A glimpse of hearing at the Trade Marks Registry



Whilst trade mark infringement and passing-off are common areas of dispute in the courts in Hong Kong these days, contentious matters arising from or in connection with trade mark registration, such as opposition to registration, request for a declaration of invalidity in respect of a registered trade mark which did not qualify for registration and should have been refused in the first place, or request for revocation of a registered trade mark, etc., appear to be increasingly popular.

In view of the above, this newsletter highlights the common major procedural issues in relation to conducting a hearing at the Trade Marks Registry (the “TMR”) which should not be overlooked.

Lodging an application

Taking registration of a trade mark as an example, once the TMR receives an application for registration and after the necessary examination process is completed, the subject trade mark will be published on the Hong Kong Intellectual Property Journal, which is an official journal about intellectual property updates publicly available on the website of the Intellectual Property Department. The general public is therefore able to freely access and consider the subject trade mark on the internet anytime.

Any party who intends to oppose an application for registration of trade mark may consider filing an opposition notice within 3 months after the date of its publication. Upon receiving an opposition, the applicant may choose to either withdraw the application or respond to the opposition by filing a counter-statement. The parties are further allowed to lodge with the Registrar their respective evidence in support, which should be in the form of a statutory declaration or an affidavit. Thereafter, the hearing officer of the TMR will fix the date, time and place for a hearing and give notice of the same to the parties.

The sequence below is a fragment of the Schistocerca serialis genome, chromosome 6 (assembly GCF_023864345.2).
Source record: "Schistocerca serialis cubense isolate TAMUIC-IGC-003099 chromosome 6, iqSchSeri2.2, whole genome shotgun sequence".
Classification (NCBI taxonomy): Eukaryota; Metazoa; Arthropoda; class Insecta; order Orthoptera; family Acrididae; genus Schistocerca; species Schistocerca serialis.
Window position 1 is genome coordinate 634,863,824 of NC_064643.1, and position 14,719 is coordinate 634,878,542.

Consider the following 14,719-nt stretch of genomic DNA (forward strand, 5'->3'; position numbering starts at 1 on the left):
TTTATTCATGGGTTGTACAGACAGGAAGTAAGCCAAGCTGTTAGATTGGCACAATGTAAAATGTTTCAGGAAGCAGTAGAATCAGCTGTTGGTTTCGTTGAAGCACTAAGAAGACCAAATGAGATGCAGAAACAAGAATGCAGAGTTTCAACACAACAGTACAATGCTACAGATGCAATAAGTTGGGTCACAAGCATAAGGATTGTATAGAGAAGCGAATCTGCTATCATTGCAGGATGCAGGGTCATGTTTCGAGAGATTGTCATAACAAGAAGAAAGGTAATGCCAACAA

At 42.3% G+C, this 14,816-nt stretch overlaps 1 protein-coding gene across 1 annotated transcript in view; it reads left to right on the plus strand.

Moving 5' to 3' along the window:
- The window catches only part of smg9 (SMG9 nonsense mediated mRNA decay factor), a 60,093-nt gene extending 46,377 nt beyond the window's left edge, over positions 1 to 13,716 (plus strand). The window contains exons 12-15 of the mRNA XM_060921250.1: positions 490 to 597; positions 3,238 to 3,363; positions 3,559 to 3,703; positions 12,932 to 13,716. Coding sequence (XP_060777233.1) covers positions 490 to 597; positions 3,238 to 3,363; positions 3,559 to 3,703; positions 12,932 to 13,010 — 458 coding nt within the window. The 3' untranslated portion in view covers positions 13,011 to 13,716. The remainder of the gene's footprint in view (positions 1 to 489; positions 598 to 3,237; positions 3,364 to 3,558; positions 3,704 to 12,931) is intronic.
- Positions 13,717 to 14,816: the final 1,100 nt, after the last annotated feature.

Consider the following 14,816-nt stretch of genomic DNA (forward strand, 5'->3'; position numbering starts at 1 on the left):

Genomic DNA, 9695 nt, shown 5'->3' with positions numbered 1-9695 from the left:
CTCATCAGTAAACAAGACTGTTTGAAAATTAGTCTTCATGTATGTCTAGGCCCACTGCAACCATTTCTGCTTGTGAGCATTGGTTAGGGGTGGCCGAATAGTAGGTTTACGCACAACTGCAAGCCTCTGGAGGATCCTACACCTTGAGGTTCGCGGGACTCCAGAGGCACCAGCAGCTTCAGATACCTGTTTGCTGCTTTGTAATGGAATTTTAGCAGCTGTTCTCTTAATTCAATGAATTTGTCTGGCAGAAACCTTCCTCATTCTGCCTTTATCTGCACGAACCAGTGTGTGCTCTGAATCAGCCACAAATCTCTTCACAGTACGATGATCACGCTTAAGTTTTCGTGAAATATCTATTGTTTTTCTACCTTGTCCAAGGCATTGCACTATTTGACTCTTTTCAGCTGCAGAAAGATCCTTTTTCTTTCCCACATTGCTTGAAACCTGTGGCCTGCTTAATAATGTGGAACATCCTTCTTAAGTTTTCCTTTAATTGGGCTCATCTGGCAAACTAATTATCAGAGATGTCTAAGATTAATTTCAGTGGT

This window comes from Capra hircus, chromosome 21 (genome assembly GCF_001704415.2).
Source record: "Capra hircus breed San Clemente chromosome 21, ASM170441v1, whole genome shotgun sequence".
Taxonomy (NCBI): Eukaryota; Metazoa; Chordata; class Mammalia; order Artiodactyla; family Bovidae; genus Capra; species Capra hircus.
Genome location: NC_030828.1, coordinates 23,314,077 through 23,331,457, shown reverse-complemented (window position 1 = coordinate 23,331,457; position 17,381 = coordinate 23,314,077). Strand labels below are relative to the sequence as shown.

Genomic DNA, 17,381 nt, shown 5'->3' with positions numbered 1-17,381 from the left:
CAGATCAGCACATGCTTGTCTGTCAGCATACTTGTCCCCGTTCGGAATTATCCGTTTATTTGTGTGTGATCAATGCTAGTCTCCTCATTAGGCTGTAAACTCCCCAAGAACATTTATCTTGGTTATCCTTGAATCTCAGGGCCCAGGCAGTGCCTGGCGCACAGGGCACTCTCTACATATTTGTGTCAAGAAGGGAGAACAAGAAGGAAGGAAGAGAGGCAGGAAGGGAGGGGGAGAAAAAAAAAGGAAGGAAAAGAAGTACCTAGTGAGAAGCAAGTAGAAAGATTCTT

Appearance at the hearing

A hearing held by the TMR is open to the public. Procedurally, any party who intends to appear at the hearing is required to file a notice of his intention to appear within 14 days after the date of the notice having been sent. If the applicant intends to appear at the hearing and make oral submissions to dispute the opposition, he must file notice of his intention to appear. In the event that the applicant is not available to attend the hearing originally fixed by the Registrar, he must set out in the notice his proposed date, time and place for holding the adjourned hearing. Nevertheless, the Registrar would only appoint a new date for the hearing if he considers the adjournment request to be reasonable.

To facilitate the conduct of the hearing, upon receipt of the parties’ notices of intention to appear, the Registrar may order the parties to participate in a “pre-hearing review” whereby the Registrar would give directions. In this regard, it is important to note that whilst evidence in support of the parties’ respective case should be lodged by way of statutory declaration and/or affidavit, any party who would like to adduce oral evidence in addition to or to cross-examine any person who has filed his statutory declaration should notify the Registrar and the other side as soon as possible after the hearing date is notified. It however remains at the Registrar’s discretion whether oral evidence and/or cross-examination would be allowed at the hearing.

Before the hearing, each party would have to file with the TMR and serve to the other side written skeleton submissions and a bundle of authorities at least three clear days before the hearing. There is no restriction on the right of audience for main and/or interlocutory hearings before the hearing officer acting on behalf of the Registrar. In another word, each party may make submissions on their own or send their legal representatives to attend the hearings.